Each year, as the nights draw in and the weather worsens, increased pressures on the country’s health service push it almost to breaking point. A combination of staffing challenges, demand and capacity imbalances, poor patient flow and other local factors impact the NHS’ ability to deliver. Never was this more evident than last year, when the health service experienced a winter crisis that prompted the Government to allocate a record £700m to alleviate the pressure.
That said, whilst winter pressures are predictable the situation appears to be worsening each year, and it will be the same in 2016/17 if hospitals and their local health systems are unable to break the cycle. Indeed there appears to be a growing consensus across system leaders and political parties of all persuasions that funding injections are no longer the only response required to support healthcare organisations experiencing such pressure.
In order to weather the winter months, NHS organisations must prepare early – easier said than done. Whilst building and maintaining resilience across their systems for this winter, organisations can learn the lessons to ensure they are best prepared for delivery next winter.
Clearly, this is not straight forward, and there are no quick fixes. However, there are three key steps that health economies can take to support sustainable performance improvement across all their organisations.
The first step is to reframe demand and capacity planning. Demand and capacity analyses are undertaken as part of the annual planning round, but these plans are typically focused on individual acute trusts and based on historic values. Taking a system-wide approach, there is an opportunity to broaden demand and capacity planning to cover the entirety of the emergency care pathway – recognising that hospital pressures can be alleviated by understanding all pressure points, not just those within the acute setting itself.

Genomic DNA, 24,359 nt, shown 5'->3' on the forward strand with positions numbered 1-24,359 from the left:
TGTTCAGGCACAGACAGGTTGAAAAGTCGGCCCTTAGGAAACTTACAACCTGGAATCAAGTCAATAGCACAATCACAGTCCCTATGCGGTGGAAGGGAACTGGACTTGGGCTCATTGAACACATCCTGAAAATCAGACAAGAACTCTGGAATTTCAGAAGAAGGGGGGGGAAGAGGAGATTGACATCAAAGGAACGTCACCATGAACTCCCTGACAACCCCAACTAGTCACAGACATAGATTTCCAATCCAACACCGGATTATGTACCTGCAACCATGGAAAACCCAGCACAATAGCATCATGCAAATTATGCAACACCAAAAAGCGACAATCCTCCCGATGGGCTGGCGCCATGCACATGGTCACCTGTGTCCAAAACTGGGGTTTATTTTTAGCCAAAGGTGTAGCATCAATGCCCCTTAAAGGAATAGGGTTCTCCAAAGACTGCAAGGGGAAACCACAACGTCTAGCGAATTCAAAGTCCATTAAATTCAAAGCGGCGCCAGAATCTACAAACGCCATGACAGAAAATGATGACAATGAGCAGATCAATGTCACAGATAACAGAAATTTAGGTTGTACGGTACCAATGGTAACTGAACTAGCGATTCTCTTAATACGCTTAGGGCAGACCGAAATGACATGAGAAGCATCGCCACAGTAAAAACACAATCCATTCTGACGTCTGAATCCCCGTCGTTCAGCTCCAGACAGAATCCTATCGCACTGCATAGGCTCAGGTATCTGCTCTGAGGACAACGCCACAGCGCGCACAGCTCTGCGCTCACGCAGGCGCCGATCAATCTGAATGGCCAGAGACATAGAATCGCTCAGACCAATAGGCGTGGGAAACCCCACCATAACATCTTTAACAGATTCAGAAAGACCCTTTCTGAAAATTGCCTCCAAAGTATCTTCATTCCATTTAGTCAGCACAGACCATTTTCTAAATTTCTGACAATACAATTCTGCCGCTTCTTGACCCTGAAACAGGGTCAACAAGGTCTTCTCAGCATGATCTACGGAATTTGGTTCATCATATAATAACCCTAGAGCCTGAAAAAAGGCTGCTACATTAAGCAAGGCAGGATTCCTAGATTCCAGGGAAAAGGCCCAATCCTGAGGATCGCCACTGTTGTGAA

The second key approach is to support continuous improvements in patient flow through the hospital. During the summer months, and without the intense pressure seen in winter, pressure points are often left undiscovered, and therefore opportunities are missed to address potential break points. By identifying pinch points earlier, and supporting improvements in patient flow prior to winter, prolonged periods of under performance can be avoided.
Finally, to ensure a sustained performance, it is vital to strengthen operational management and governance. System Resilience Groups (SRGs) are the nationally prescribed structures responsible for strengthening delivery performance. There is a real opportunity for SRGs to become increasingly effective by managing operational pressures in real time. To do so, SRGs can take the opportunity to review their governance and consider establishing operational sub-groups that have delegated authority to proactively manage winter pressures. They could also agree and monitor key performance indicators (KPIs) across the whole system in real time, to help identify and address specific challenges.
Clearly, our NHS is under significant and growing pressure for all the reasons we understand: ageing populations, growing costs, rising public expectations, and so on. There is no ‘silver bullet’ and creating time to identify ways of alleviating this pressure is difficult. However, at a time when short-term funding increases are increasingly recognised as not being the ‘answer’, a focus on longer-term solutions is essential.